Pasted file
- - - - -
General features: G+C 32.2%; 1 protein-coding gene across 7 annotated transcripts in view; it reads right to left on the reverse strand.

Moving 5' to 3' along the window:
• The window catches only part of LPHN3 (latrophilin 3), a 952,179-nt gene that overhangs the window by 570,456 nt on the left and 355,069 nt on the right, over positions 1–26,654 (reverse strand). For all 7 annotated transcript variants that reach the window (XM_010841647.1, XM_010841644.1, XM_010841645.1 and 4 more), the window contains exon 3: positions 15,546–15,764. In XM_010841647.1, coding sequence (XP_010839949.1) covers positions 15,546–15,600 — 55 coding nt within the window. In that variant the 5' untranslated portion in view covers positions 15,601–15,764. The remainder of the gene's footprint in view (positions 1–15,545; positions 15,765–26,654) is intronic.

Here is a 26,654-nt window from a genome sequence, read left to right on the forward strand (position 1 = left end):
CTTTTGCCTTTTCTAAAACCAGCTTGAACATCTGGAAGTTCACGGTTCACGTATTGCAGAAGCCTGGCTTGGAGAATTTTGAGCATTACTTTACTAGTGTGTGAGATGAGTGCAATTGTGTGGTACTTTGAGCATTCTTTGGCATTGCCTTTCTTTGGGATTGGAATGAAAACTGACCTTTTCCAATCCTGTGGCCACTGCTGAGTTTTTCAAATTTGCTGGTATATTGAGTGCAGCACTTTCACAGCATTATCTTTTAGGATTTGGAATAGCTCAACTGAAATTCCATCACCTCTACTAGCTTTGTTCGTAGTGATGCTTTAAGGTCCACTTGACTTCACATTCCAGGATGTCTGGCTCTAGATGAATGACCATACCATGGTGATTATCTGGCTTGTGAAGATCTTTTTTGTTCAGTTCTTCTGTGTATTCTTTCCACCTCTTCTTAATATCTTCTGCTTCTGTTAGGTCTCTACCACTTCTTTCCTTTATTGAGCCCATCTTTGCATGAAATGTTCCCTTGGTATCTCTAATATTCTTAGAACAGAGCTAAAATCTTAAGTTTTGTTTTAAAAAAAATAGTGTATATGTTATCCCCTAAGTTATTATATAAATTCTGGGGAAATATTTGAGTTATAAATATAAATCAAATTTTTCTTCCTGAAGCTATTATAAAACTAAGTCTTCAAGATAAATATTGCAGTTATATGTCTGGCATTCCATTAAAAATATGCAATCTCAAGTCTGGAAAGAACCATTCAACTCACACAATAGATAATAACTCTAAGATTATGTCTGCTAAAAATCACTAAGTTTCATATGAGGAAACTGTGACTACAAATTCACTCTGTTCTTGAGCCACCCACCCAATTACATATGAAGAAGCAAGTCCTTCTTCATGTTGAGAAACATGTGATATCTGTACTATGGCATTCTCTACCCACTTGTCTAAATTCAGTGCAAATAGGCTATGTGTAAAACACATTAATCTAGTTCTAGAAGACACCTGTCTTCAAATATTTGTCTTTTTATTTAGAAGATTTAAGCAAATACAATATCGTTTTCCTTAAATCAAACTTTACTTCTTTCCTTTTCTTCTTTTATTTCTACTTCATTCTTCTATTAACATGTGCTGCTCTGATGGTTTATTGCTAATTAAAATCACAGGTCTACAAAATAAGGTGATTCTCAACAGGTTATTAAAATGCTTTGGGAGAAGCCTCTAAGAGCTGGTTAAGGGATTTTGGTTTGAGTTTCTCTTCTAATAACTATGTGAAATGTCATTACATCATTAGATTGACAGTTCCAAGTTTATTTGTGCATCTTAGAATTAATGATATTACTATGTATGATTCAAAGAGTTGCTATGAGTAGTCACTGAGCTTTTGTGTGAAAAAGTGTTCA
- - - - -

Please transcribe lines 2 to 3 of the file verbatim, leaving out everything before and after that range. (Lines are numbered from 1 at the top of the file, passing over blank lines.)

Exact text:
Moving 5' to 3' along the window:
• The window catches only part of LPHN3 (latrophilin 3), a 952,179-nt gene that overhangs the window by 570,456 nt on the left and 355,069 nt on the right, over positions 1–26,654 (reverse strand). For all 7 annotated transcript variants that reach the window (XM_010841647.1, XM_010841644.1, XM_010841645.1 and 4 more), the window contains exon 3: positions 15,546–15,764. In XM_010841647.1, coding sequence (XP_010839949.1) covers positions 15,546–15,600 — 55 coding nt within the window. In that variant the 5' untranslated portion in view covers positions 15,601–15,764. The remainder of the gene's footprint in view (positions 1–15,545; positions 15,765–26,654) is intronic.